is that it leads to commitment. The problem with commitment is that it takes away choice. I spent a day sharing with other teachers iPad apps we have discovered over the summer. Underlying the positive, energetic conversation was a feeling of unease tied to decision-making – for ourselves and our students. What’s the best app for…? Answer depends – personal preference, age group, purpose, features. Sometimes there is no clear answer because they seem so similar. We bring life choice experience and baggage to the table, which complicates things even further.
To use an old but useful analogy, people who chose Beta over VHS invested in the wrong technology even though the two performed the same operation. With entertainment technology there is a fear of investing in the next Beta. Life choices – including spouse, house, and job – involve a stronger although not irreversible commitment. Choosing one excludes all other options, and all three involve entangling alliances of a sort. Thus, these life choices can produce great anxiety and stress when we are making them. On the low end of the commitment scale is grocery shopping. I may spend some time trying to pick the right salad dressing, but if I do not like it, I can easily replace it. And, years of experience give me a pretty good idea of what I might like. Today’s tech tool choices fall into a range in between the extremes.
Many of us use Evernote. A few are still using OneNote, which was the tool of choice when we were thinking tablet pcs might be the future. To adopt Evernote was a pretty easy decision – lots of people I respect and tons of articles have shared its virtues. Maybe someday I will have the time to experiment with all of its features, but for now I am happy it does everything I need – except let me handwrite notes. Sometimes I like to do that. So, that sent me into the world of note-taking apps. I have yet to figure out why I would like Notability, Noteshelf or GoodNotes best. My basic toe-in-the-water experience is that these are pretty similar. At the same time, for organizational purposes, I want to choose one. The problem is that I do not feel strongly enough to commit, and I am not convinced that there is not some clear winner out there that I do not yet know about. My colleague introduced me to Zite, which I tried and really like; another colleague previously introduced me to Flipboard, which I also like a lot. I do not have time in my day for both, so which to choose? In this case I will probably go back and forth until I gravitate to one. Since this does not involve my own production, it is easier to stay on the fence for a while.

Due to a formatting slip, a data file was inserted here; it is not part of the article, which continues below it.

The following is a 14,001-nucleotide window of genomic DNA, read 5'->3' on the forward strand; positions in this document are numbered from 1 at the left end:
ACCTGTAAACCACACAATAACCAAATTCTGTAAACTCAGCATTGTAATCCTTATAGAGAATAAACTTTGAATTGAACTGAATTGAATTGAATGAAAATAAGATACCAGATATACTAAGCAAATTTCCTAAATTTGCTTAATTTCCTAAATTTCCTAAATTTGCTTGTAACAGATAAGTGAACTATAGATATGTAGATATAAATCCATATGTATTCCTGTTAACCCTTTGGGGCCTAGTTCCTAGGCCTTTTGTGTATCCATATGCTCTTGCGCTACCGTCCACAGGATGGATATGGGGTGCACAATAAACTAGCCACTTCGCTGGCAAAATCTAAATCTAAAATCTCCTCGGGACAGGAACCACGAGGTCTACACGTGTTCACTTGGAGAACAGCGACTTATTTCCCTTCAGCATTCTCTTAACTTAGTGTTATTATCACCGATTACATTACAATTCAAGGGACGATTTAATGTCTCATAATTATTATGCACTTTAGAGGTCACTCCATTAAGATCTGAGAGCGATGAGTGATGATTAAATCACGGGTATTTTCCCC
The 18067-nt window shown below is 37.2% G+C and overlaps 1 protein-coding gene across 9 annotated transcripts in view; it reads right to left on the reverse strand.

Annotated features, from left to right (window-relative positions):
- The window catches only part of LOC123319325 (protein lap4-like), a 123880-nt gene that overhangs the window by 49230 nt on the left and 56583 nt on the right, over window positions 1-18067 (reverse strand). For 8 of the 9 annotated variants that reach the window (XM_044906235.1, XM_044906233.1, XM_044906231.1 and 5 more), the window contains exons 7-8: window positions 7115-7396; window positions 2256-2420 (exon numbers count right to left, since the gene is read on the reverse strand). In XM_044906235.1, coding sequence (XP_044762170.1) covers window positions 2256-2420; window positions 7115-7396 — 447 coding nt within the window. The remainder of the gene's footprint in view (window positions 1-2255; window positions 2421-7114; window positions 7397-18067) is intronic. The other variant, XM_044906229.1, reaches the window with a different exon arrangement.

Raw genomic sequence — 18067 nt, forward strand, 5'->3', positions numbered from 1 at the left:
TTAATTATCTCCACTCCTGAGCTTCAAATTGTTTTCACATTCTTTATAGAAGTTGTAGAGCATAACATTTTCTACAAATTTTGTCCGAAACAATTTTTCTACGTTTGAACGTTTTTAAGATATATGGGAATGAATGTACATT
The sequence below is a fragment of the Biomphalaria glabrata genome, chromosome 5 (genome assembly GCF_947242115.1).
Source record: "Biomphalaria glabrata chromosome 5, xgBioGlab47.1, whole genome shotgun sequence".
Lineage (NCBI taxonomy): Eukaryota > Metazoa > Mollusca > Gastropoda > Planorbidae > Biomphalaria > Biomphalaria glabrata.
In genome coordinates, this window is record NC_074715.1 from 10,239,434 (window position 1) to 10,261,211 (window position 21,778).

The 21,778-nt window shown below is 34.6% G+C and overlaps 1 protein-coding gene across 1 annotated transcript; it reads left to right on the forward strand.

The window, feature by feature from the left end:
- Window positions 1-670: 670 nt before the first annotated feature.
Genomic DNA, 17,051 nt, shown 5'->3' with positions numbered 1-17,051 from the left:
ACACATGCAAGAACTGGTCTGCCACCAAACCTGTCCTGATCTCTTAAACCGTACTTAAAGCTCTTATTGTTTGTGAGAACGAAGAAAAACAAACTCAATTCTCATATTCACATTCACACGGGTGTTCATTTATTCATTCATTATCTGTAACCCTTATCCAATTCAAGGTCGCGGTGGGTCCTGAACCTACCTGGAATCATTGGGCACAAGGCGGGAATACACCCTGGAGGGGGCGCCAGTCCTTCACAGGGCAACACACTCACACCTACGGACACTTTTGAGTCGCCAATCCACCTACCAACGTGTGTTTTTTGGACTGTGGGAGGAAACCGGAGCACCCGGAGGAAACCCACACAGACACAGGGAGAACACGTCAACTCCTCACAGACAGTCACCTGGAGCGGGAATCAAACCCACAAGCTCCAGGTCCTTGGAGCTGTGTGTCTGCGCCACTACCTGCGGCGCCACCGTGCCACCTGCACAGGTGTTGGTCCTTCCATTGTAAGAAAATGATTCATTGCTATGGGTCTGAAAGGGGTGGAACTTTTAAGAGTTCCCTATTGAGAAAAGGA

Add students to the mix, and there is another layer of complexity – the tension involved in training kids to be independent learners and providing enough structure and guidance. Mandating every student to use the same tech tool does not honor their personal preferences and styles, but providing too much choice can be dizzying, even paralyzing for kids who are uncertain. The higher the stakes, the harder the choice is. Picking a presentation tool for one assignment is closer to grocery shopping. It is a temporary, relatively low stakes choice that kids can make often with some background knowledge. Selecting a blogging platform is a little more complicated. Choosing a system to manage their notes and research requires greater commitment with more investment. What student wants to create a LiveBinder only to be told the class is shifting to Evernote, while he really wants to keep using GoogleDocs. I am fine with kids making their own choices in theory, but I can also appreciate how it could get out of hand. I do not know if I can provide the time necessary to have them really fully investigate options – and I do not know that it would be worth the time. My overall thinking is that seniors should have more choices than freshman and sophomores, so that is how I will operate, but I still have some thinking to do.
The tension increases even further when we talk as a faculty about the value of choice but recognize the problems involved in having students shift back and forth between too many tools. I bristle at the idea of schoolwide conformity because I like to jump in and try new things. I want to be able to shift when something better comes along. But I also know that I do not want my students spending too much of their energy figuring out what they are supposed to be doing and where they are supposed to be looking in my class.
At this point, I feel like I am understanding some of the challenges inherent in all of the new possibilities for teaching and learning with technology. The iPad pilot program we are launching started the wheels turning on this topic. I will spend this year (and beyond) thinking through the best way to navigate these challenges with the best interests of the students I mind. I think this is a new reality of my job.